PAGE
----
Drug-Membrane and Protein Interactions in tethered Bilayer Lipid Membranes Studied by Surface Analytical Methods

Author: Julius Zieleniecki

Zieleniecki, Julius, 2017 Drug-Membrane and Protein Interactions in tethered Bilayer Lipid Membranes Studied by Surface Analytical Methods, Flinders University, School of Chemical and Physical Sciences

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Approximately 60–70% of all drugs released in 2006-2008 were designed specifically to target membrane bound proteins [1-3]. Although these drugs are targeted, they also interact non-specifically; which is suggested to be one cause of their side-effects. Even though lipid membranes are one of the major building blocks of a cell as well as the organelles within them, they are currently significantly understudied. To improve how drugs interact with the body, the properties of membranes as well as molecules interacting with them should be studied further. In this case, focusing on the simple anaesthetic ethanol, a literature search indicates that few studies have set out to understand how ethanol interacts with a simple, protein or peptide-tested, and realistic, model membrane both electrically as well as physically. Equally understudied as membranes and non-specific drug interactions, are cellularmembrane proteins. These proteins are difficult to crystallise and generally embedded deep within a cell, unreachable to study. Although computational methods and speeds are improving, being able to reconstitute these proteins without the need for bacteria, directly from RNA into an in vitro membrane which can be studied both electrically as well as physical, affords unprecedented improvements in supporting computational studies as well as learning about these proteins. This thesis is a summary of experiments undertaken regarding: 1) the interactions of ethanol with a tethered Bilayer Lipid Membrane (tBLM) and 2) the use of a tBLM as a matrix for embedding and testing the protein HvBot1 translated in vitro by cell-free synthesis. In the first series of experiments, tBLMs were tested using Electrochemical Impedance Spectroscopy (EIS), Femto-Second Vibrational Sum Frequency Generation (fs-vSFG), andNeutron Reflectometry (NR) to interpret: the electronic and physical effect of ethanol on a tBLM; the position of ethanol within a tBLM; and the indirect effect of ethanol on the peptide Valinomycin within the membrane at various ethanol concentrations. In the second series of experiments the same type of tBLM system was used, in conjunction with cell-free synthesis, to observe and test the expression and embedding of HvBot1 formed from RNA in vitro in the tBLM system. Overall this research develops the knowledge of membrane-drug interactions and extends the understanding of the viability of cell-free synthesis of large proteins such as HvBot1 with tBLMs.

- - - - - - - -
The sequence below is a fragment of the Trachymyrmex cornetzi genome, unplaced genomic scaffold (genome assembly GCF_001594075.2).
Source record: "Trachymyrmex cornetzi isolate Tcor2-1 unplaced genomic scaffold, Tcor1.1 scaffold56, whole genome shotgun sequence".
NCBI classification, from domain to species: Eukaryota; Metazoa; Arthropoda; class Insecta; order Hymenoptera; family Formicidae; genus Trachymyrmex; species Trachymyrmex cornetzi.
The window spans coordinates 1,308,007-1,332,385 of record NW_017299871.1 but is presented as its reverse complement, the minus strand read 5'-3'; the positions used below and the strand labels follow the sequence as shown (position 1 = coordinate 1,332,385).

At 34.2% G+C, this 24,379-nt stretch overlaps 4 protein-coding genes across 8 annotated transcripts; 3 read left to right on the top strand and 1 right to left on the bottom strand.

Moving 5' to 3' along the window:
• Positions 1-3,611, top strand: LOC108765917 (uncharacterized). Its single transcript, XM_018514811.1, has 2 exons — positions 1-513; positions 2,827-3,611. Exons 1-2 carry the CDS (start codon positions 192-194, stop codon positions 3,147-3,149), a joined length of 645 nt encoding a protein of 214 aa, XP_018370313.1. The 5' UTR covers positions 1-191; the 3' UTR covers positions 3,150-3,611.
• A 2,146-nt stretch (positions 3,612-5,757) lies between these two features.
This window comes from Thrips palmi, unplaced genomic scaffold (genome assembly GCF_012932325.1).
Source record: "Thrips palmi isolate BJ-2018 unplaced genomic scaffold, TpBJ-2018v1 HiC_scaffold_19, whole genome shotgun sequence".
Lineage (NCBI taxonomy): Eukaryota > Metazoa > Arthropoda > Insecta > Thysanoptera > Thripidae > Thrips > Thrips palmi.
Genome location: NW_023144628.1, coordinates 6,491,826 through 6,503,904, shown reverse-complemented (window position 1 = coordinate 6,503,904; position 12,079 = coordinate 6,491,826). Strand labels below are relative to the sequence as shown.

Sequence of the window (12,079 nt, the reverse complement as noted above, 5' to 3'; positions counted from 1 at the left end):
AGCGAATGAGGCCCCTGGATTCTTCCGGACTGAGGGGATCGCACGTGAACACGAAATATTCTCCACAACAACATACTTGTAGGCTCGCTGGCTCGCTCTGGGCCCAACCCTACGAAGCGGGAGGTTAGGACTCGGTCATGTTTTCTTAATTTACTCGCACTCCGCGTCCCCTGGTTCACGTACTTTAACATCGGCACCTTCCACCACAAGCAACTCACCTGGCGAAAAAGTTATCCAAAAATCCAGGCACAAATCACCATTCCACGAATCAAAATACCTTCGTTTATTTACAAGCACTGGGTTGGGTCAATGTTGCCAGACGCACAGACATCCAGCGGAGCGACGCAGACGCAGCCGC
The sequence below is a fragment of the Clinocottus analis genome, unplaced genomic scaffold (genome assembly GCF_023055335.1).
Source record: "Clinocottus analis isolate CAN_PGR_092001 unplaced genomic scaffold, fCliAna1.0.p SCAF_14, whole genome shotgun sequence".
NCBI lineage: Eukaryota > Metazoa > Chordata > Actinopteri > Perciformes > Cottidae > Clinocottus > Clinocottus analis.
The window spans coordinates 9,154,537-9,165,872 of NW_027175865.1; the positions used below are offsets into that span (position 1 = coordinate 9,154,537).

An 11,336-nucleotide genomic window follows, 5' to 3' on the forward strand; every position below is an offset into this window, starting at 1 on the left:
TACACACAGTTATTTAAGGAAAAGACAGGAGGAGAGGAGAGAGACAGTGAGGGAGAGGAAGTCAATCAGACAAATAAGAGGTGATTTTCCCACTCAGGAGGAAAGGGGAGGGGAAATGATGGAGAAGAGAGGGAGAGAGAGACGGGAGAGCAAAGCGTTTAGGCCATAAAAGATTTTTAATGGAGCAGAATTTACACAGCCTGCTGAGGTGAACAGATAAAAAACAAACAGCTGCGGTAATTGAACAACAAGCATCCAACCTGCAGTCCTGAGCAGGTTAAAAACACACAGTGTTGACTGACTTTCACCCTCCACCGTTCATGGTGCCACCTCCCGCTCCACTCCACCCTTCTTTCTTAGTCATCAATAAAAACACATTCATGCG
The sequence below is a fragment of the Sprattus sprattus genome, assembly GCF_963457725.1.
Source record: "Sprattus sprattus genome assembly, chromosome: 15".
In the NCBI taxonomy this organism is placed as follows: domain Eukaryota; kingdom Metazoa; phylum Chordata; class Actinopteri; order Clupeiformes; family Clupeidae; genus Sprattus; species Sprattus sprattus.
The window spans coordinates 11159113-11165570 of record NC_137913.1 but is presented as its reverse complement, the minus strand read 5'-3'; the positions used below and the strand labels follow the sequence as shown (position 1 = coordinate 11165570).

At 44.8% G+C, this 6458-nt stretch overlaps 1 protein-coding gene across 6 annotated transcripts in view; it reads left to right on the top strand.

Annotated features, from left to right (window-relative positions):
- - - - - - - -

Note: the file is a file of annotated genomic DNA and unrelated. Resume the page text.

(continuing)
Keywords: Flinders, Nanotechnology, Bio-nanotechnology, surface science, tethered bilayer lipid membranes, tethered membranes, tBLMs, drug interactions, in vitro, impedance spectroscopy, femto-second, sum frequency generation, Neutron Reflectometry, Valinomycin, DPhyTL, DPhyPC, Phoschocholine, cell-free synthesis, HvBot1, borate transporter
Subject: Chemistry thesis

Thesis type: Doctor of Philosophy
Completed: 2017
School: School of Chemical and Physical Sciences
Supervisor: Dr. Ingo Koeper